How to Deal with Common Problems in Crate Training Your Dog
Are you having a hard time teaching your pup to stay in the crate? Crate training can be one of the most difficult aspects of training your dog, but luckily there are some tips and tricks you can use to make the process easier.
And because crate training your dog might go in one of two ways, we’ve compiled some easy dog crate training guidelines to help you succeed.
Read on to learn how to deal with common problems in crate training your dog…
Reasons to Use a Dog Crate
A dog’s instinctive behavior is to seek refuge in a den or other small, enclosed space. A dog crate is a great solution for satisfying your pet’s innate need for a den-like space. Instead of using it as a place of punishment, this should be your animal’s safe haven.
If they are afraid of their cage, you won’t be able to utilize it for training. If you follow these guidelines for crate training your dog, you won’t make some of the most common blunders that might derail your housebreaking efforts.
One of the most efficient methods of house training your dog is to utilize a dog crate, as dogs have a natural aversion to defecating in their sleeping quarters. Further, it will aid in keeping your home and dog safe when you can’t be there.
It’s common knowledge that dogs that are left alone in the house may get into a lot of mischief thanks to the abundance of interesting objects that people prefer to leave lying around.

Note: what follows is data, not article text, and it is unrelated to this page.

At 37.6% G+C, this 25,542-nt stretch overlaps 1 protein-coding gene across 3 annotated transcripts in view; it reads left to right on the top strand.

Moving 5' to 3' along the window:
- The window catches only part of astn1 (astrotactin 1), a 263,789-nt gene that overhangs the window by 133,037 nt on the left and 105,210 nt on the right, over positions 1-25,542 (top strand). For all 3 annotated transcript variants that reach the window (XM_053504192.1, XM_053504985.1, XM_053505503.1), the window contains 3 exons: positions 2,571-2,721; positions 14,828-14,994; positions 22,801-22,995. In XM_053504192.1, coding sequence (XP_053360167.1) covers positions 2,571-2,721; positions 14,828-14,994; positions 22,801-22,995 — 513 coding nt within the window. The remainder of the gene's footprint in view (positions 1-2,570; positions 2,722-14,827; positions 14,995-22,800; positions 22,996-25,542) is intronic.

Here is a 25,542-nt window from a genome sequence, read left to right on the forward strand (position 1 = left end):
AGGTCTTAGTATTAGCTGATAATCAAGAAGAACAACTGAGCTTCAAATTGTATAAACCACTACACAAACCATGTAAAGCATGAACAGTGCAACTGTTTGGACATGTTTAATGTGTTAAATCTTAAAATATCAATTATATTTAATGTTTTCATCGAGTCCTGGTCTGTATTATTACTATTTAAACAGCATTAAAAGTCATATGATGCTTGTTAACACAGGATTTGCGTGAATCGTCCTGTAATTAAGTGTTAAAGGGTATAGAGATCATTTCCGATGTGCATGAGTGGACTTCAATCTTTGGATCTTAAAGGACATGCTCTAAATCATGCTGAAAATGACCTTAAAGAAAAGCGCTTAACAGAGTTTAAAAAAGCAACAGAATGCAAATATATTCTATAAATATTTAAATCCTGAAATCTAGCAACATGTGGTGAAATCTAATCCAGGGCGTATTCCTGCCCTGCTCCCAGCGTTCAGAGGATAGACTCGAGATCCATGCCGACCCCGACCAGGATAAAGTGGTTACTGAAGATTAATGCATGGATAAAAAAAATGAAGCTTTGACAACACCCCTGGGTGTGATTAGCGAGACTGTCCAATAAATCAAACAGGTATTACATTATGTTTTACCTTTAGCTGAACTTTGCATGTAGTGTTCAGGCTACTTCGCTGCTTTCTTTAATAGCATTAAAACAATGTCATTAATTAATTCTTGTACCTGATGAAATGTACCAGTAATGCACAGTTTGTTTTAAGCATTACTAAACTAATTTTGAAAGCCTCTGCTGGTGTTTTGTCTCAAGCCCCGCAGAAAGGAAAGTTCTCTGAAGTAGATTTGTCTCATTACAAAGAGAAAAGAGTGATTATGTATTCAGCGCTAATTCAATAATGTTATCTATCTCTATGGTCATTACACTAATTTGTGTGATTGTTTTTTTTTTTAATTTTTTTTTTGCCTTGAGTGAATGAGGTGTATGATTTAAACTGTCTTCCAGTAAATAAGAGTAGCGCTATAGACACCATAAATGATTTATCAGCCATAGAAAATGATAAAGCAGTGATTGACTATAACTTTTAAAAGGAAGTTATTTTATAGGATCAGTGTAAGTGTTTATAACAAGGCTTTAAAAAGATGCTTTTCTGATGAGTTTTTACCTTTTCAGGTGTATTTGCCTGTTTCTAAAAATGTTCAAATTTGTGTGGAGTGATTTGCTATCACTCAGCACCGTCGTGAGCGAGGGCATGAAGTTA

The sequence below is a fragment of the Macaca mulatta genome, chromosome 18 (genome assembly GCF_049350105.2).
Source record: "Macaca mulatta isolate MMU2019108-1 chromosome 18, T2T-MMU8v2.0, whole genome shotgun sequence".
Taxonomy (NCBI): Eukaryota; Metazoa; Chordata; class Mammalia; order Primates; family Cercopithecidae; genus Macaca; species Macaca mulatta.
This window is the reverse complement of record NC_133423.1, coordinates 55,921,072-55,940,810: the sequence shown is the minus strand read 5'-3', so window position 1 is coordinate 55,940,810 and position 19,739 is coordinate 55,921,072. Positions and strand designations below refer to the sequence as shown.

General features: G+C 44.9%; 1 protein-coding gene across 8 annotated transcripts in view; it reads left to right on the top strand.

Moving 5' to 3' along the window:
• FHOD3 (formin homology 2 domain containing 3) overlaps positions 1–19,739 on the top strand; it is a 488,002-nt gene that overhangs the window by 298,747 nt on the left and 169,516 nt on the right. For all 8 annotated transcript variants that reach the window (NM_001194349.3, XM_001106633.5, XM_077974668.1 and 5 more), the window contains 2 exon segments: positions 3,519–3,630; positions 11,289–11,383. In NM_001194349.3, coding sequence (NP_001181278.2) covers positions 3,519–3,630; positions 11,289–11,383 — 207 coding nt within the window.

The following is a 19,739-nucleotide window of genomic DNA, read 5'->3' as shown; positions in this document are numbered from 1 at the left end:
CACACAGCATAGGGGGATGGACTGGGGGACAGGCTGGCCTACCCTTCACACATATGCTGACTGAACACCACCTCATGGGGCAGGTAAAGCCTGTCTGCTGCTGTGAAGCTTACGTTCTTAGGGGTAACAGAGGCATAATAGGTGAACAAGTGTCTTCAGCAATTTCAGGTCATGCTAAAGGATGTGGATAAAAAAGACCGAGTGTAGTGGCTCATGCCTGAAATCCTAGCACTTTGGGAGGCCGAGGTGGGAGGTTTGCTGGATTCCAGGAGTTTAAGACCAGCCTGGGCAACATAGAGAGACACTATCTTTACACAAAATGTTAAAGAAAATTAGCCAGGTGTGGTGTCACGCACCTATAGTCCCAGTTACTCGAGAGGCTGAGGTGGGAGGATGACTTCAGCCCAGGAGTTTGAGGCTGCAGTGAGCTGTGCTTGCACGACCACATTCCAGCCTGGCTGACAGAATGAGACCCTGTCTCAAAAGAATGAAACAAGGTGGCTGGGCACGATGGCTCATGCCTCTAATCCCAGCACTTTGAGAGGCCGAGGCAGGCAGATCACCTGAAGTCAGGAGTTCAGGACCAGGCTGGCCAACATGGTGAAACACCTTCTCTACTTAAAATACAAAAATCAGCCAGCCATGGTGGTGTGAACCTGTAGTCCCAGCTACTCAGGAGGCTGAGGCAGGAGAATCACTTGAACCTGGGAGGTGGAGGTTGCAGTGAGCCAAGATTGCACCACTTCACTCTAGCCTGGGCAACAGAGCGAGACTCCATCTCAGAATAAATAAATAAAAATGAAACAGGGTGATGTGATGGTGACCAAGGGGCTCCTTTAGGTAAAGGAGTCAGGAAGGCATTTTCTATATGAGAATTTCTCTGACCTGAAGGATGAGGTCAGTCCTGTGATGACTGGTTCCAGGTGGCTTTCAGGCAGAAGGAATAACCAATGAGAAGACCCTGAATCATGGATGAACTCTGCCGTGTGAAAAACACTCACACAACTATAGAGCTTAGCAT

No dog owner wants his pet wreaking havoc on their possessions, but few consider the dangers that may be posed to their dog as a result of this dishonesty. Daily, many dogs are harmed when they swallow poisonous plants or chew on live wires.
Easy Methods to Begin Crate-Training Your Dog:
Crate training should begin as soon as possible after bringing home a new puppy, as this will help the dog adjust to his new environment and reduce any distress it may have about being separated from its mother. Although it may take more time and care, adult dogs may still be trained.
Dogs require regular toilet breaks until they are at least four months old, so it’s best to wait until then to start utilizing a crate. Even so, it’s important to let them time out of the cage for walks and play on a regular basis.
As a first step, you should make your dog’s crate more inviting. Wire dog crates come in a variety of sizes and are the most prevalent type of dog cage.
Ensure that the door may be left open and insert a pad or towel between the crate’s detachable tray and the floor.
Until your dog has adjusted to its new home, you shouldn’t lock the door behind it. The crate’s padding will lessen the effect of any shaking, which may otherwise startle your dog. Towels or paper are practical material alternatives for cushions.
Dogs can be coaxed into their crates with the assistance of toys and food, but take care that they are not choking hazards. If you plan on leaving your dog in its cage for more than an hour, make sure you provide it access to fresh water.
The standard dog water bowl is too top heavy for them, so you’ll need to find something else, like a hamster water dispenser, that can be hung from the side of the cage.
You may also provide your dog with bedding in their kennel, but keep an eye on how they use any towels or blankets. Bedding should be removed immediately if it is damaged, soiled, or pushed aside.
When introducing your dog to its crate for the first time, place it near where you spend most of your time together. Putting a few odd dog treats inside the cage can pique your dog’s interest in exploring it. Do not force them into their container until they are comfortable there.